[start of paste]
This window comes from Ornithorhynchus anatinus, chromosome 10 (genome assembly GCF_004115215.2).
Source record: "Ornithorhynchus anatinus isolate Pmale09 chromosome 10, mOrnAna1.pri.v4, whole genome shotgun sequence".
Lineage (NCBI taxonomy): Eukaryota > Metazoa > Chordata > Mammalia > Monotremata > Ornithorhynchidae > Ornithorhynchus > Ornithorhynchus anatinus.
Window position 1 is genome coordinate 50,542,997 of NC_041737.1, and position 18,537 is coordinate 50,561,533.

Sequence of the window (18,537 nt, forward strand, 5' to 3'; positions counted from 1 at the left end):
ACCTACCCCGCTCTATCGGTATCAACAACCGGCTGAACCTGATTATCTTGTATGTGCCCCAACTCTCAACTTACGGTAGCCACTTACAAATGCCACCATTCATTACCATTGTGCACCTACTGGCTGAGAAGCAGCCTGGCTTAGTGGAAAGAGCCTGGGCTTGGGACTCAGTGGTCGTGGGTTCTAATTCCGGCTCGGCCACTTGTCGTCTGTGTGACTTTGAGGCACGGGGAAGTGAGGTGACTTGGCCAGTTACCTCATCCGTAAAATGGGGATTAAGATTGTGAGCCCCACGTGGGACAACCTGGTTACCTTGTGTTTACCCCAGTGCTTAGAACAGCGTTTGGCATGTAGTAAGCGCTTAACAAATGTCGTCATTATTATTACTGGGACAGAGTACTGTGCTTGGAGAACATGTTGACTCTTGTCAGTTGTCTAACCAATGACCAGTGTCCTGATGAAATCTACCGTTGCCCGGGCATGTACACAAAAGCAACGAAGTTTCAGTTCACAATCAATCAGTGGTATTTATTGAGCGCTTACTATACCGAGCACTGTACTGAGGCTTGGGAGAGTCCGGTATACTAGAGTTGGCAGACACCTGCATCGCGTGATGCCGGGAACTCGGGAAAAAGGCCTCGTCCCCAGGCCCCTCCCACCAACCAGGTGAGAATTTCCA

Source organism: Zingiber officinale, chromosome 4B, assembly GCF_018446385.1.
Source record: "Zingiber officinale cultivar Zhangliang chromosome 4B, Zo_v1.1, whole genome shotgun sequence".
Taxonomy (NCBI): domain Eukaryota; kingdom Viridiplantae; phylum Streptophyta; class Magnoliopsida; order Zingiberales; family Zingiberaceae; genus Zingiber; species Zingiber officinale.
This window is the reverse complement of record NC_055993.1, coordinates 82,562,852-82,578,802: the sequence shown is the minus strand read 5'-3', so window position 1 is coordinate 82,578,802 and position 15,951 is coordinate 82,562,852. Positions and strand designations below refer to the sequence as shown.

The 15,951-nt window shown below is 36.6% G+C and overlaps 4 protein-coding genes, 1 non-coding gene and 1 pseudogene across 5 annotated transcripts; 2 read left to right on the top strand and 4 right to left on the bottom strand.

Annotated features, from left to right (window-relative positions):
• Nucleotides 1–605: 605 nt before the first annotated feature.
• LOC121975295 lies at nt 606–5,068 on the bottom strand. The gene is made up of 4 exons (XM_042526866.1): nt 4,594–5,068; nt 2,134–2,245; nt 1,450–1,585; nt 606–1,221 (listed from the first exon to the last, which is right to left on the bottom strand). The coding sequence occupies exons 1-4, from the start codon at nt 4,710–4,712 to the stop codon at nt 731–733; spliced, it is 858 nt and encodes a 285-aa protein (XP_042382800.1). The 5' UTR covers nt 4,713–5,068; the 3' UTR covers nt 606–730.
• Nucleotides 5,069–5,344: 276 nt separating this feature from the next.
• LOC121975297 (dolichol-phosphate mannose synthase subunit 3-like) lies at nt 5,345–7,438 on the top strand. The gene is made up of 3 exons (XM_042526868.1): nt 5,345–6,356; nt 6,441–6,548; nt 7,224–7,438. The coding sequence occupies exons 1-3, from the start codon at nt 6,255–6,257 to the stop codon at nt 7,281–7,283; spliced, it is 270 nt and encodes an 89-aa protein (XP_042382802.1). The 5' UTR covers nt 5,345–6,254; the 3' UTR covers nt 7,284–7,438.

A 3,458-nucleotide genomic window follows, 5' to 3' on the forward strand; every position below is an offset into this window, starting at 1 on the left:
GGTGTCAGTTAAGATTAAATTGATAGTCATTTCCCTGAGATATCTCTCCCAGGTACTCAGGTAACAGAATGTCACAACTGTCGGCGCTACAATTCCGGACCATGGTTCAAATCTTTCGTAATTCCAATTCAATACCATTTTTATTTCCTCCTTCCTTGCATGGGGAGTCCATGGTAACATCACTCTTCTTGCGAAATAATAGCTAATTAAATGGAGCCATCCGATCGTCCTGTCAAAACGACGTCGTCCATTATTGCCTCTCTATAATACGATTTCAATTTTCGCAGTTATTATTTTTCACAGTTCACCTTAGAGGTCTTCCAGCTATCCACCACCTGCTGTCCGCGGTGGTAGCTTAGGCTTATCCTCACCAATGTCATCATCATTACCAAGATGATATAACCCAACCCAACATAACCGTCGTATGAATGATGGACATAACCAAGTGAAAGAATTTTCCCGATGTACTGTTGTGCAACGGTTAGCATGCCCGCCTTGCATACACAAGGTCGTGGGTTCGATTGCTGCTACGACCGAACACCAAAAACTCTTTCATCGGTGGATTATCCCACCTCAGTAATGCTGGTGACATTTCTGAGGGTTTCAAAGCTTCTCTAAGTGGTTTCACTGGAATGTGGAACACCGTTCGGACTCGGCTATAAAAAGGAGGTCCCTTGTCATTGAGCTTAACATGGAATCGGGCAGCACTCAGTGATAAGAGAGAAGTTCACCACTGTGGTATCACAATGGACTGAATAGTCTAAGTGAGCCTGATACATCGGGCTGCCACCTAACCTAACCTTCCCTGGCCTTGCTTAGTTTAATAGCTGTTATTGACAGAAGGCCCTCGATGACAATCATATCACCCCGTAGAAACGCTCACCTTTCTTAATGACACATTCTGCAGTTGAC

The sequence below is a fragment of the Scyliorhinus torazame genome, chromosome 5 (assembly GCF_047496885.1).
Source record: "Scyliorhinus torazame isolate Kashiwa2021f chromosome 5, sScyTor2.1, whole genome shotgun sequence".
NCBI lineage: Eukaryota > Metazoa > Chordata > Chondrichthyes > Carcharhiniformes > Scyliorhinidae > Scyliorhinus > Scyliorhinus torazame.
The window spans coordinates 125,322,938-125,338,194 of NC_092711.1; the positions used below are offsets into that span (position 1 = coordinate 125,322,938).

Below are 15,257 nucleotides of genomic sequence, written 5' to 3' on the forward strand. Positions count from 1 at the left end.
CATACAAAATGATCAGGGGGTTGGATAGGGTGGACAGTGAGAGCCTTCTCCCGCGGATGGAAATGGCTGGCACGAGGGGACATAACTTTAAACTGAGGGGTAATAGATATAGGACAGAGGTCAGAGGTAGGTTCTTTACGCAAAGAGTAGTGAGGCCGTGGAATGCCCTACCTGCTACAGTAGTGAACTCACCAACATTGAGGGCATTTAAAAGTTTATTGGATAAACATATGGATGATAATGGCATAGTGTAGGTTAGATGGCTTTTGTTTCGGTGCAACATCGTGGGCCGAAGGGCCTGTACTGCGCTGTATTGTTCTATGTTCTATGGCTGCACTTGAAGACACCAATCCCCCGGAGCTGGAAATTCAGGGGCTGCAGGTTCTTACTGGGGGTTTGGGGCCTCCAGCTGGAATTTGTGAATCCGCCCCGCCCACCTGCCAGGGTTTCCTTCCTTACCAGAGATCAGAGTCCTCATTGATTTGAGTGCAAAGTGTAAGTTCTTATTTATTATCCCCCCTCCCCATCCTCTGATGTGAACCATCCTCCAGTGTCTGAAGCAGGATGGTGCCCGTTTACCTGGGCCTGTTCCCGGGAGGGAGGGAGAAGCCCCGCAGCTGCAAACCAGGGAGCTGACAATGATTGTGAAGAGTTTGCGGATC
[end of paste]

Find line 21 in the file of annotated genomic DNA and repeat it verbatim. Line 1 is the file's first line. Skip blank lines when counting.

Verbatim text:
NCBI lineage: Eukaryota > Metazoa > Chordata > Chondrichthyes > Carcharhiniformes > Scyliorhinidae > Scyliorhinus > Scyliorhinus torazame.